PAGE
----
Pro tip: To avoid running into complications with data-management regulations, make sure you only keep data that is needed and that you delete or archive the data as soon as it is no longer needed. We also recommend that you do your homework on data regulations e.g., GDPR, before launching your strategy. It’s always better to be safe than sorry!
Step 4: Analyze Your Data
Analyzing data is all about transforming raw data into actionable steps that can be taken by your organization to improve its performance. The method you choose is dependent on how you plan to purpose your data.
Here is a list of three different analysis methods to get you going.:
Descriptive analysis: this is a way of analyzing data over time e.g., a trend analysis showing how your monthly membership has changed over time.
Diagnostic analysis: this is often involved in correlations and is all about asking why things happened e.g., determining an increase in member sign-ups or increased donations one week after launching a direct mail campaign.
Prescriptive analysis: this involves using past data to form projections. What do you think the data says about the path your organization is on? Where will you end up in five years if you continue this trajectory? This type of analysis means you are better able to come up with actionable guidance going forward. E.g., on average, for every $1 spent on direct mail campaigns we acquire x members, what is the impact on member projections given known future budget constraints?
Apart from your nonprofit brain power, you could also try using things like Google Analytics for your website. Google Analytics is a free service that provides powerful insights into your website traffic. The data is presented clearly and is readily available to beginners and experts alike.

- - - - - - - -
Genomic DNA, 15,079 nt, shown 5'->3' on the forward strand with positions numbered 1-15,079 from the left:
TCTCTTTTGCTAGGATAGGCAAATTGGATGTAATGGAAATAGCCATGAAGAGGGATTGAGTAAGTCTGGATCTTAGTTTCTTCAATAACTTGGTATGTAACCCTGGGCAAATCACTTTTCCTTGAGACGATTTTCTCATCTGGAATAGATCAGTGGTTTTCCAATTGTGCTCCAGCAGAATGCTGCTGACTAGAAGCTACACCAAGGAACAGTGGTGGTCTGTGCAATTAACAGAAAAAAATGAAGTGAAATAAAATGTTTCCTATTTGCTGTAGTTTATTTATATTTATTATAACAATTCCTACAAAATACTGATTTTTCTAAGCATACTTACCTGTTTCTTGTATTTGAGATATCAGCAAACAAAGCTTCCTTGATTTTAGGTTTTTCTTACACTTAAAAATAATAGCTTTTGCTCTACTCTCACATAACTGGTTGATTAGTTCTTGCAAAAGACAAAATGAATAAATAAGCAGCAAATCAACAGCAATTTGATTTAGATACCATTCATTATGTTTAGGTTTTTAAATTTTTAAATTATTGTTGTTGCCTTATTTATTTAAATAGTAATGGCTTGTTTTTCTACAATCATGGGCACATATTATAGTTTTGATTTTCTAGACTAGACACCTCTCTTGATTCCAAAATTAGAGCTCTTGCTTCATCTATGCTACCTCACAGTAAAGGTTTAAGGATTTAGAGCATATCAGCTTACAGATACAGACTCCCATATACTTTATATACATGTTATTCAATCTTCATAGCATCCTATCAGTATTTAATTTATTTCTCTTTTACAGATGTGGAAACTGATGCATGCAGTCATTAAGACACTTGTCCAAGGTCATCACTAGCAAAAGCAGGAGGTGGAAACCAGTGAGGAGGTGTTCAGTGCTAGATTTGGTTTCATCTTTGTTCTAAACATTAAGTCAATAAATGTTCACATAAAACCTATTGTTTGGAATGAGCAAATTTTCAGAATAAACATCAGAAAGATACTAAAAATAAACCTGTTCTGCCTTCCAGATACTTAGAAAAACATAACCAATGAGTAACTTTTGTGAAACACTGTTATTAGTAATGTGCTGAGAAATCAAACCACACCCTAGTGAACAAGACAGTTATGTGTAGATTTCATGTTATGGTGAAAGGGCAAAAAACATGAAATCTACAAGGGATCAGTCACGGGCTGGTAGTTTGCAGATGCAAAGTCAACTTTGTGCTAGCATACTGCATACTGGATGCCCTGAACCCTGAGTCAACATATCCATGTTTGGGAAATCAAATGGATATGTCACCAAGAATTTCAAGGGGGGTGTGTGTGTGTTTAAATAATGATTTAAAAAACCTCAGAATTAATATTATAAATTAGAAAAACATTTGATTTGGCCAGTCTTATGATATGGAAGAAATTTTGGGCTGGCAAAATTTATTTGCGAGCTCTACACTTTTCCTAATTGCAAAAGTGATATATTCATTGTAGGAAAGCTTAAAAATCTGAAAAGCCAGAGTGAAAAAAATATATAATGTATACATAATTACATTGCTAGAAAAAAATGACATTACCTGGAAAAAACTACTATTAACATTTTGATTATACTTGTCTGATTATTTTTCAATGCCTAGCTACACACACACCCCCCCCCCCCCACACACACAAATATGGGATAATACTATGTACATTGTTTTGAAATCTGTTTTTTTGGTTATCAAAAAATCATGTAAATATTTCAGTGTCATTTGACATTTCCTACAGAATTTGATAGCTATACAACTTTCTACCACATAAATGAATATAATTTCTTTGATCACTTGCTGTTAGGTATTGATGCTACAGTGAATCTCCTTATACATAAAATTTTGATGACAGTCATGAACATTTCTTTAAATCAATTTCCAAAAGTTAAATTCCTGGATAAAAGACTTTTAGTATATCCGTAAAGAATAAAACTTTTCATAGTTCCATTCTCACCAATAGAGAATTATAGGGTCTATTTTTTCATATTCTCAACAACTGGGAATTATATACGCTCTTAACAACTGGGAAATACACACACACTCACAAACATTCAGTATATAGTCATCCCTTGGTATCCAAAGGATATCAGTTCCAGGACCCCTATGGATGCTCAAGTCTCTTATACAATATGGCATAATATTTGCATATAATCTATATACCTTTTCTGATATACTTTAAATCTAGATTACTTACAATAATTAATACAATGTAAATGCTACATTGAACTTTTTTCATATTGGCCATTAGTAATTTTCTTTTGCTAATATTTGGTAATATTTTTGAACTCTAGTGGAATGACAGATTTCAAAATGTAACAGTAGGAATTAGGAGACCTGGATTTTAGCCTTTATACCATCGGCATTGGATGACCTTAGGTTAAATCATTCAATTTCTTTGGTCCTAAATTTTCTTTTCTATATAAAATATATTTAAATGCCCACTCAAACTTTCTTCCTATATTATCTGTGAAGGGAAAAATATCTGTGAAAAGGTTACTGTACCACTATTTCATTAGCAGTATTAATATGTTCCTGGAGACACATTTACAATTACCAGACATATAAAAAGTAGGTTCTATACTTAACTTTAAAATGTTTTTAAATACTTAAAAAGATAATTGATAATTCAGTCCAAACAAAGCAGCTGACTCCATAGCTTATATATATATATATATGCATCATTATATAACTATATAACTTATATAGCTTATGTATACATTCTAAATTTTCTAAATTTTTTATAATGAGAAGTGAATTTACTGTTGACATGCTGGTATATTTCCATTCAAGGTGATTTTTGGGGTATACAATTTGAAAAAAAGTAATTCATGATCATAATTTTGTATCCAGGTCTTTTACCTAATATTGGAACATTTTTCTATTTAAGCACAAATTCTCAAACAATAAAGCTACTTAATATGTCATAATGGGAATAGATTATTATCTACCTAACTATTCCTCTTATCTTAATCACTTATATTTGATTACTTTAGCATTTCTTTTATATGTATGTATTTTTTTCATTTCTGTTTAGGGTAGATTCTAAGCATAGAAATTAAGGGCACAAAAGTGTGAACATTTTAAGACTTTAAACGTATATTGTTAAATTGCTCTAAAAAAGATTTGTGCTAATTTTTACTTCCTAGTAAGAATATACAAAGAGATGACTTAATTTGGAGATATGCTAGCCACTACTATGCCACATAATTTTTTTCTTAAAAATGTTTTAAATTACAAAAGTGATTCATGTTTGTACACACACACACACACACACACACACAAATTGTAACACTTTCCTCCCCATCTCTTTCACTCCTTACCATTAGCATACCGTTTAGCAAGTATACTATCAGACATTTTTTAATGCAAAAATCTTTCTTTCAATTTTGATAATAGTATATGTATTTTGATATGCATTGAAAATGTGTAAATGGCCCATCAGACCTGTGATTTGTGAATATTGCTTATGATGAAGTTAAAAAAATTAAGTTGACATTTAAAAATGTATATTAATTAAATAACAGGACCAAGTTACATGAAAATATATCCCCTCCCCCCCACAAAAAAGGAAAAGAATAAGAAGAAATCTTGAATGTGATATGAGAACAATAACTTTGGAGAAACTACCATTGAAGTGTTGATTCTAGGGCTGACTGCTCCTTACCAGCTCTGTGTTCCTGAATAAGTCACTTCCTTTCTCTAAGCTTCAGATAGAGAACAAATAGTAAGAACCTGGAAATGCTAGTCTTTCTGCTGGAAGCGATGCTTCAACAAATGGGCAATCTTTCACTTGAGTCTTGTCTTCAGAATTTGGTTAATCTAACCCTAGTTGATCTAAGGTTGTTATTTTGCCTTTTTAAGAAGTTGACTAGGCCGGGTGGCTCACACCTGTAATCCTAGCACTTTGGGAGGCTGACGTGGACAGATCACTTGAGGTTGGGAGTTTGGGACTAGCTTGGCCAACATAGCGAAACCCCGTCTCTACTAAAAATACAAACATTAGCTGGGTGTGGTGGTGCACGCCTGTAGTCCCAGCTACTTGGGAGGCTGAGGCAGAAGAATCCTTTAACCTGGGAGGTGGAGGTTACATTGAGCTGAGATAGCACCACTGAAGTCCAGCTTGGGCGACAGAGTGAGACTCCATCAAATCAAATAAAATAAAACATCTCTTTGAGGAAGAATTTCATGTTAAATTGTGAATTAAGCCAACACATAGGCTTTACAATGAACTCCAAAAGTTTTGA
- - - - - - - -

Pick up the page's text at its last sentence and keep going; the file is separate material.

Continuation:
Remi is taking a close look and analyzing his data.
Pro Tip: If you are new to Google Analytics, Semrush has an excellent article on what Google Analytics is, what it does, how to set it up, and why it’s important. Enjoy!
Step 5: Translate Your Analysis into Measurable Actions
The next step is to translate your data analysis into clear, measurable actions that can be used to improve your organization. Data means nothing if you can’t empower yourself to use it! To get the most out of your analysis, consider these SMART tips and make them:
Keep your goals in mind
Define new goals if necessary
Track quantitative metrics
Get feedback for qualitative measures
Identify an action plan
Don’t "boil the ocean" - determine what you can do with the resources you have
Define the date(s) of your actions
Determine how regularly you will take these actions
Then, as you achieve your goals, remember to review your actions and add new goals to the list!
Data management is a tool that can be considered one of the keys to the success of your nonprofit organization. You can only improve a system or process if you are measuring it. In this way, data management is a great tool, but high-quality data is essential and there is a lot to consider when collecting and managing it. Having a robust data management plan should be at the forefront of any nonprofit.
By taking these five steps to improve your data capture and management, you will create a foolproof system to make sure you’re capturing data and using it properly. Decide what data to collect, figure out how to collect it, learn how to store and analyze the data, and finally translate your analysis into measurable actions.
Springly is trusted by over 15,000 nonprofits to help them run their organizations on a daily basis. Try it, test it, love it with a 14-day free trial!